It should be apparent that with the discharge closed, fluid communication between the two working surfaces obstructed, and the pump continuing to pump fluid from the supply through the system under pressure, the fluid pressure acting on the smaller working surface slowly begins to increase. Additionally the fluid within the chamber is passed out of the system and thus the fluid pressure on the larger working surface decreases. Accordingly, the force acting on the smaller working surface of the piston exceeds the force acting on the larger working surface and the piston is moved away from the bypass port to permit the flow of fluid out of the fluid delivery system at a substantially reduced pressure.
Means are provided for adjusting the maximum travel of the movable piston and thus for varying the area of the opening of the bypass port. The pressure of the fluid flowing out the bypass port is directly related to the area of the opening and thus the piston travel adjusting means allows preselection of the fluid pressure of the diverted flow. The present invention thus does not rely on a sudden pressure rise caused by closing the discharge to force open a diaphragm or plunger and there is no requirement that the pressure remain high in order to maintain the bypass port open. Rather, it is the cessation of flow and the decrease in dynamic pressure which activates the slidable seal to obstruct the channel and thereby permit the piston to move away from the bypass port.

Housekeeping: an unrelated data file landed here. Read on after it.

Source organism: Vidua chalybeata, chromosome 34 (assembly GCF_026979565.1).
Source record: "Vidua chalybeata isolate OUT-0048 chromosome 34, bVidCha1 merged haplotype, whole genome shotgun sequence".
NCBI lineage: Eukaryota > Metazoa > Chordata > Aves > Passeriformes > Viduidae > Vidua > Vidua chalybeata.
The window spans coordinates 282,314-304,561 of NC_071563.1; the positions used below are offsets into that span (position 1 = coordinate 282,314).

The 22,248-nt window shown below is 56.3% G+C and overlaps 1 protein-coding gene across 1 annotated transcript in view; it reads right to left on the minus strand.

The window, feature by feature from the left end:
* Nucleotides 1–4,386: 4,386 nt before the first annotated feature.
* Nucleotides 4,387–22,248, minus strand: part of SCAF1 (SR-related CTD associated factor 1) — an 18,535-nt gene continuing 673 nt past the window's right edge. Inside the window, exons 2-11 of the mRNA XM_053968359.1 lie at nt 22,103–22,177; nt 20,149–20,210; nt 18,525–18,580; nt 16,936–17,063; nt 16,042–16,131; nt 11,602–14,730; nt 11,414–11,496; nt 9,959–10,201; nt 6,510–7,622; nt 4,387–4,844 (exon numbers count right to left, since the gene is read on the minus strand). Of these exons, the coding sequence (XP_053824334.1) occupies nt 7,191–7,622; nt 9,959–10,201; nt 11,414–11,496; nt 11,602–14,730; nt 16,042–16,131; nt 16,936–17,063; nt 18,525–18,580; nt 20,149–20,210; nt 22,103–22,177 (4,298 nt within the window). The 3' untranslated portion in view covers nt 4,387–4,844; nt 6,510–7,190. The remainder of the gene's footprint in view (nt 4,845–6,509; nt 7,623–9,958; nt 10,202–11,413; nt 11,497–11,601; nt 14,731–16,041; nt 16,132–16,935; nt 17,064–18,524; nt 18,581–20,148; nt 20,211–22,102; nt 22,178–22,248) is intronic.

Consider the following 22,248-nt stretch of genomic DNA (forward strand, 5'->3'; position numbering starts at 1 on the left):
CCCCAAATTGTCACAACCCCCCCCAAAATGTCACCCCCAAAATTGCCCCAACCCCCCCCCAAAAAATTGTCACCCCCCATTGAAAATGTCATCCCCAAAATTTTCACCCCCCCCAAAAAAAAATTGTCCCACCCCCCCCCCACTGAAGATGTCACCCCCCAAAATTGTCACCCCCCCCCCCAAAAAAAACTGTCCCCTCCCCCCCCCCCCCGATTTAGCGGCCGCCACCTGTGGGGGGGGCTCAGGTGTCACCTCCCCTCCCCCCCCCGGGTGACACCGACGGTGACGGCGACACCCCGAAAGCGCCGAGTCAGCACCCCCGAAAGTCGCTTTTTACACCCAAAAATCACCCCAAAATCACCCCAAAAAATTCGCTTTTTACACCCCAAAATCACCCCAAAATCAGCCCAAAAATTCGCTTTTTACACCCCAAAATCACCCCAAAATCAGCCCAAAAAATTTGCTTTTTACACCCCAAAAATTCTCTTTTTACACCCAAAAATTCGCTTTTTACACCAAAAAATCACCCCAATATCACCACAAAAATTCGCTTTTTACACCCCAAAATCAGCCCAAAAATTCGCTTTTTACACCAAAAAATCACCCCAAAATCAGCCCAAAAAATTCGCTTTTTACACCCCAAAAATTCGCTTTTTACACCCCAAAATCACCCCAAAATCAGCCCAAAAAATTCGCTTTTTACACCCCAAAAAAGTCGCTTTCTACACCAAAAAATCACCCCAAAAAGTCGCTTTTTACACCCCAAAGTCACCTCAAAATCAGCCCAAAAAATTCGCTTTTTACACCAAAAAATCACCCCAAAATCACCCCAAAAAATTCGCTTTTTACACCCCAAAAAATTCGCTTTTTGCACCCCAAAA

When the closed discharge is opened, fluid again flows through the outlet of the bypass valve and the dynamic pressure of the flowing fluid forces the slidable seal to compress the spring to thereby again provide fluid communication between the working surfaces of the piston. Thus again the larger working surface of the piston has applied to it a greater force than the smaller working surface and the piston will move in the opposite direction to close the bypass port and stop the diversion of fluid out of the system.